The Malta Independent 7 July 2020, Tuesday

‘We need a university for all seasons’ – Godfrey Baldacchino

Rachel Attard Sunday, 14 February 2016, 09:00 Last update: about 5 years ago

GODFREY BALDACCHINO may be one of the candidates seeking election to the post of rector of the University of Malta (UoM). He tells Rachel Attard that, if eventually elected, he will seek to consolidate the work that has been carried out by his predecessors and will aim on the one hand to make the institution more global but, at the same time, also more local.

Are you seriously considering submitting your nomination for the post of University Rector?

That is the $64,000 question! The race for the new rector is a fairly idiosyncratic one, in the sense that nominations can only be made by one of the 32 members of Council who, according to the Education Act, have the right and responsibility to nominate candidates for rector. Should such a candidature be proposed on my behalf, I will certainly consider it. It is quite likely that there will be more than one candidate – and the aspirations of some people are already known – but others might become known in the next few weeks. Nominations close on 4 March.


Prof. Alfred Vella (photo above) has shown interest in the post and declared that he has the support of the College of Deans. Do you not think that you are already at a disadvantage?

As the heads of their respective faculties, the deans showed their support for the better known and most likely candidate for rector at the time. Prof. Vella has also been announced as the front runner which may, however, not necessarily work in his favour. It could be that the College of Deans expressed their support for him in order to pre-empt any candidate being parachuted in from outside the Council. So I interpret that move from the deans as a safeguard to protect the University from external (and relatively unknown) candidates.

In fact, 10 years ago, the College of Deans made a similar move when Prof. Roger Ellul Micallef sought its support to secure a third term. Unfortunately, it did not work in his favour and we had Prof. Juanito Camilleri elected with the strong backing of the government members on the Council.

Prof. Vella is a safe pair of hands and a respected colleague. He served as Dean of the Science Faculty for a number of years and then as Pro Rector for the last 10 years. He knows the UoM inside out so, yes, he starts with an advantage. You could say that Prof. Vella enjoys the power of incumbency. He is also a member of Council. I respect him a lot – and am confident that he feels the same about me!

So who is supporting you?

You will find out soon enough.

Do you have a manifesto? If so, what does it say?

Yes, and in synthetic form it has been published since last December and is also available online. However, a more detailed programme is in the making and I am doing this with my proposed dream-team of Pro Rectors with whom I am in consultation. It is a programme that speaks of the strengths of the UoM. I am not an iconoclast and I am not somebody seeking some kind of revenge on the university community. Far from it! I am here to consolidate the sterling work that has been meticulously undertaken before me but I am also here to provide some fresh air to this campus that needs to become more global, as well as more local.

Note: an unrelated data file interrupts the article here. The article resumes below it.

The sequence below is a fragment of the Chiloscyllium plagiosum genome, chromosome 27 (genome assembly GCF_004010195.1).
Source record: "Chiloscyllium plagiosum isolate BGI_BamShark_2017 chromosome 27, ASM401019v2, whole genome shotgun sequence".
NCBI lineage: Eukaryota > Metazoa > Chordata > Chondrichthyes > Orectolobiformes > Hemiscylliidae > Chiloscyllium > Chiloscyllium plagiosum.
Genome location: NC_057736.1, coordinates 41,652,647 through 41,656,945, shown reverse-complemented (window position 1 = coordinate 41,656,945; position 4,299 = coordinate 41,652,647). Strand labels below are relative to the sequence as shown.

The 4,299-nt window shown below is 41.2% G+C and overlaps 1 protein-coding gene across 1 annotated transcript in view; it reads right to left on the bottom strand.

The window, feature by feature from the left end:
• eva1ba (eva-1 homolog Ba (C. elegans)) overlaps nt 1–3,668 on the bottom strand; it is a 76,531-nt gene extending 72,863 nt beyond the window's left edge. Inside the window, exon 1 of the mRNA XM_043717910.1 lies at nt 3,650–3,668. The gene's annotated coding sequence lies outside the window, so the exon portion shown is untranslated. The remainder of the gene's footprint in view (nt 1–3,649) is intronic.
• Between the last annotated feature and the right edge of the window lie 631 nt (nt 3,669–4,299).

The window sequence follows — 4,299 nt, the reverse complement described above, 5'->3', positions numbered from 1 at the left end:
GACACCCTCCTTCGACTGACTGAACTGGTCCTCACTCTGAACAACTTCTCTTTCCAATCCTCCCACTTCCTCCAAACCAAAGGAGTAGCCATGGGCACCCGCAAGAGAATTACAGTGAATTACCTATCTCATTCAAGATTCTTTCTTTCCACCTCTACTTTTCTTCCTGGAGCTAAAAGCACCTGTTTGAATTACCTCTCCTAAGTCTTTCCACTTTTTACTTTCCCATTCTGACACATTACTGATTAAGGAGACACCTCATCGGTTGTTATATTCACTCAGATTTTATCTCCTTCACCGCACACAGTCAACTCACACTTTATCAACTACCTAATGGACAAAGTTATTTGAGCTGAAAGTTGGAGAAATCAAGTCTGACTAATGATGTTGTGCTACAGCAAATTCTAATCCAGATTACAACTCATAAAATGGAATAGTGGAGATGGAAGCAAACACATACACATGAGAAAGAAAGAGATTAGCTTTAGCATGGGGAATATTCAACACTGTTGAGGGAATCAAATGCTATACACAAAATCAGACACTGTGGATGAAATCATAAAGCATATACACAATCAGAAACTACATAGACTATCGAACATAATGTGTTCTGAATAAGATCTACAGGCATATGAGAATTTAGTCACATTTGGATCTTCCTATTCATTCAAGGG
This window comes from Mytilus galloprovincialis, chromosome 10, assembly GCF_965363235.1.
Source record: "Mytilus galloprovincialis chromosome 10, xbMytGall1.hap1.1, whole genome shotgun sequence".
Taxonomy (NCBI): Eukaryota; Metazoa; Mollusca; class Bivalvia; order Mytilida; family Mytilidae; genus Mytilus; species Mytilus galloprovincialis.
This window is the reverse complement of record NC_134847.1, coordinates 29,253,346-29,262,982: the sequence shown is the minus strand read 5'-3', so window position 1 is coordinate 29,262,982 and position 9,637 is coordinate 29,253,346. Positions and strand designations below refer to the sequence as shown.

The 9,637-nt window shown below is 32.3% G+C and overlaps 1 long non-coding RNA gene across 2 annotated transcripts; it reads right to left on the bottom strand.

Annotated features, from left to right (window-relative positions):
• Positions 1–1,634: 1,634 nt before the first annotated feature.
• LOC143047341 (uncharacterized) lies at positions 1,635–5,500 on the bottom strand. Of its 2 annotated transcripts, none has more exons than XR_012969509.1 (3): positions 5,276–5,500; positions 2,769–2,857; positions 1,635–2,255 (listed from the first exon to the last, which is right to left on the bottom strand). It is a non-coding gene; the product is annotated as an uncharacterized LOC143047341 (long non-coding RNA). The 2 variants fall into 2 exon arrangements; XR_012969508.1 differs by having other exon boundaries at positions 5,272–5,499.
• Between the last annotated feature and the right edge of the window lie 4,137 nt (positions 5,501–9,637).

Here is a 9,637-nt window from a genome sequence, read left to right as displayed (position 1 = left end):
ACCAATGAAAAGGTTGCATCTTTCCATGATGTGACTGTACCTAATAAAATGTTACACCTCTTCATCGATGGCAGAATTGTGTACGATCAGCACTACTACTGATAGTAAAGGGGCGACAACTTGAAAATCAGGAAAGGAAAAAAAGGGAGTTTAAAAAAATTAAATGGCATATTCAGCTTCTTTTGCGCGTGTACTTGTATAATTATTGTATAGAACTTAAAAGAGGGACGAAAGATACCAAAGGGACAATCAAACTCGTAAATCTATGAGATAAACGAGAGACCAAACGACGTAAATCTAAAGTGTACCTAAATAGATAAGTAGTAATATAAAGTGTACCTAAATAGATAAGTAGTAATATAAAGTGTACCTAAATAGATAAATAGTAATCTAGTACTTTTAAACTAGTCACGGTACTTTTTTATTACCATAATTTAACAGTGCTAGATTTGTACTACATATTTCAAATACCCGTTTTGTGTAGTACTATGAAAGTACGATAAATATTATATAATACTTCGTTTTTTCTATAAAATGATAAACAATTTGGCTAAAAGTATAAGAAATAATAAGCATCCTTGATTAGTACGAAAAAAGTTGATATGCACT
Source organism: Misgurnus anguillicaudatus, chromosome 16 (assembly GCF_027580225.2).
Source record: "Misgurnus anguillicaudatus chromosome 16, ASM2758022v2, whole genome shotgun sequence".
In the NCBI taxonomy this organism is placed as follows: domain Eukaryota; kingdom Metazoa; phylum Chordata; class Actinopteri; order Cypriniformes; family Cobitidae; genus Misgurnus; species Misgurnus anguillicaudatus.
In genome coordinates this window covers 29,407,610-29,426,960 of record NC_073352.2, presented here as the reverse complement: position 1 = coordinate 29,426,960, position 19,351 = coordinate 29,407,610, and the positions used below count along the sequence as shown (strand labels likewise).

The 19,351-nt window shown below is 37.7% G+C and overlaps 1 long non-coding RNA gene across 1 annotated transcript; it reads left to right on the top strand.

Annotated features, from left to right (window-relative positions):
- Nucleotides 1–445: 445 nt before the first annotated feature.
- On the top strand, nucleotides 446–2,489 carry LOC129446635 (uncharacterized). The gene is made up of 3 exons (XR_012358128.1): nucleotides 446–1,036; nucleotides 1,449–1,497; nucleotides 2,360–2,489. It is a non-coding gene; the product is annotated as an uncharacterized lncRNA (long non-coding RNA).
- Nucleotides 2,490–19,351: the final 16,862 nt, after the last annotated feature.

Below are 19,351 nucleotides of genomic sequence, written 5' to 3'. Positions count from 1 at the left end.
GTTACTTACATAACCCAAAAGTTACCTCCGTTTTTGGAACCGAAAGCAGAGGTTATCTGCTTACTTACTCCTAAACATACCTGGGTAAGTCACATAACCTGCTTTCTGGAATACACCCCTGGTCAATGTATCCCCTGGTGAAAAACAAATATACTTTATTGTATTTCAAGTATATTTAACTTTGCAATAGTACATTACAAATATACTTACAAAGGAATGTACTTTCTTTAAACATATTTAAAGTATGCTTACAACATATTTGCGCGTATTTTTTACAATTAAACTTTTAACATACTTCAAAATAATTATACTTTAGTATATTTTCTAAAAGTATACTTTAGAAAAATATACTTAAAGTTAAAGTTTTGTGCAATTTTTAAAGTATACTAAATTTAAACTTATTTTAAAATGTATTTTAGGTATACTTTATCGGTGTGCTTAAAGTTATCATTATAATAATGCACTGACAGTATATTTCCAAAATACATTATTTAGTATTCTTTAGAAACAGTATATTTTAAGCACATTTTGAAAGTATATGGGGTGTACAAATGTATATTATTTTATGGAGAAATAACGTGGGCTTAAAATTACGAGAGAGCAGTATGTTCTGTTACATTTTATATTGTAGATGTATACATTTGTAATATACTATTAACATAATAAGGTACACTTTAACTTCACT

There is no contradiction here: I would very much like to see a campus that is more driven by a research mandate. We are, and will always remain, a teaching institution but what really makes us a university is this cutting edge of research orientation and we need to provide more incentives and more recognition for that.

We also need to become more local, so we also need to recognise the possibilities that exist in order to make the university more real and relevant to a lot more people who are not necessarily our regular students. In some areas, we may have reached saturation point but in other areas, such as adult courses, part-time courses and novel IT-based courses, we need further investment.

The university is not just a teaching institution but a work place and the Rector is the chief executive of a phenomenal workforce of almost 3,000 employees. We need to continue promoting the talent of our administrative, technical and industrial staff and, at the same time, we need to create opportunities for students who are inter-disciplinary and better at thinking and reasoning things out, rather than reproducing bland facts.

If you become the rector, how will you take the university off its pedestal and integrate it more in the community?

I call this the missing third: the 30 to 35 per cent of young people who never even considered undertaking tertiary education. Seeing that we have knowledge and skills here, and that the university is the only national university, we have a serious responsibility to try and connect with as many people as possible in different ways – be it physically, through the media or through our website.  

I will be 56 years old in April and have always championed evening courses that lead to a diploma or degree. I’m in favour of encouraging individuals who may never have thought of coming to university but now, after work, have an opportunity to come on campus and develop their professional and other skills.


This university has around 1,600 lecturers, but many of them are afraid to voice their opinions in public on a number of current issues. If you become Rector, how will you convince them to participate more?

I will certainly lead by example. I want to be a role model. I think I am a consummate scholar. My credentials speak for themselves – Google my name – and I also have a fair degree of leadership experience at different levels. The job of an academic is one that involves responsibilities to society and we need to extend our experience beyond the campus through the media, social media and engagement with communities.

The number of students graduating each year is on the rise. Does this reflect an increase in quality as well? If you become rector, what will you do?